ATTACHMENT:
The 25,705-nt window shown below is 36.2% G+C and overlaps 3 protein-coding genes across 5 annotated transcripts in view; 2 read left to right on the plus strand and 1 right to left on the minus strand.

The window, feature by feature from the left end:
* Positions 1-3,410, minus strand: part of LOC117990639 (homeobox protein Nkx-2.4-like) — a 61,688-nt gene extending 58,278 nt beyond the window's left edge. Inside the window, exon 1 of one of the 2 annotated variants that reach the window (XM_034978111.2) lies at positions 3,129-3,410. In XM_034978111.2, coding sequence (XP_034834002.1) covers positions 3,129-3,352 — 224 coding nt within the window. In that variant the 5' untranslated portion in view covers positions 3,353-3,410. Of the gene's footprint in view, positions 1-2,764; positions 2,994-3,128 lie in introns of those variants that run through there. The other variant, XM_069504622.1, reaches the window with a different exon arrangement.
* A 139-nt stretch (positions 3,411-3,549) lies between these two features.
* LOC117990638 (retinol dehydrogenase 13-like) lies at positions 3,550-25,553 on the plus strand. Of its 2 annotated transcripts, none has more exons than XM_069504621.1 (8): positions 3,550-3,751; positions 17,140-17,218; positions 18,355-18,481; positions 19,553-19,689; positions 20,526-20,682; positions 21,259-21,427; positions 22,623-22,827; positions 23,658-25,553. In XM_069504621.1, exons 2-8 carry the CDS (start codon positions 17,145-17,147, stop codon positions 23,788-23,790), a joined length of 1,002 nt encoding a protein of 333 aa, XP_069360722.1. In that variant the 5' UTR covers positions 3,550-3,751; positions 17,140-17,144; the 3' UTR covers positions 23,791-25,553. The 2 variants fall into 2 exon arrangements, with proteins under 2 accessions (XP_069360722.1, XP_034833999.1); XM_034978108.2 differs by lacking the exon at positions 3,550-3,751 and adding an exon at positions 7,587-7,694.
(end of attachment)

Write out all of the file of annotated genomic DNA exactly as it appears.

The 25,705-nt window shown below is 36.2% G+C and overlaps 3 protein-coding genes across 5 annotated transcripts in view; 2 read left to right on the plus strand and 1 right to left on the minus strand.

The window, feature by feature from the left end:
* Positions 1-3,410, minus strand: part of LOC117990639 (homeobox protein Nkx-2.4-like) — a 61,688-nt gene extending 58,278 nt beyond the window's left edge. Inside the window, exon 1 of one of the 2 annotated variants that reach the window (XM_034978111.2) lies at positions 3,129-3,410. In XM_034978111.2, coding sequence (XP_034834002.1) covers positions 3,129-3,352 — 224 coding nt within the window. In that variant the 5' untranslated portion in view covers positions 3,353-3,410. Of the gene's footprint in view, positions 1-2,764; positions 2,994-3,128 lie in introns of those variants that run through there. The other variant, XM_069504622.1, reaches the window with a different exon arrangement.
* A 139-nt stretch (positions 3,411-3,549) lies between these two features.
* LOC117990638 (retinol dehydrogenase 13-like) lies at positions 3,550-25,553 on the plus strand. Of its 2 annotated transcripts, none has more exons than XM_069504621.1 (8): positions 3,550-3,751; positions 17,140-17,218; positions 18,355-18,481; positions 19,553-19,689; positions 20,526-20,682; positions 21,259-21,427; positions 22,623-22,827; positions 23,658-25,553. In XM_069504621.1, exons 2-8 carry the CDS (start codon positions 17,145-17,147, stop codon positions 23,788-23,790), a joined length of 1,002 nt encoding a protein of 333 aa, XP_069360722.1. In that variant the 5' UTR covers positions 3,550-3,751; positions 17,140-17,144; the 3' UTR covers positions 23,791-25,553. The 2 variants fall into 2 exon arrangements, with proteins under 2 accessions (XP_069360722.1, XP_034833999.1); XM_034978108.2 differs by lacking the exon at positions 3,550-3,751 and adding an exon at positions 7,587-7,694.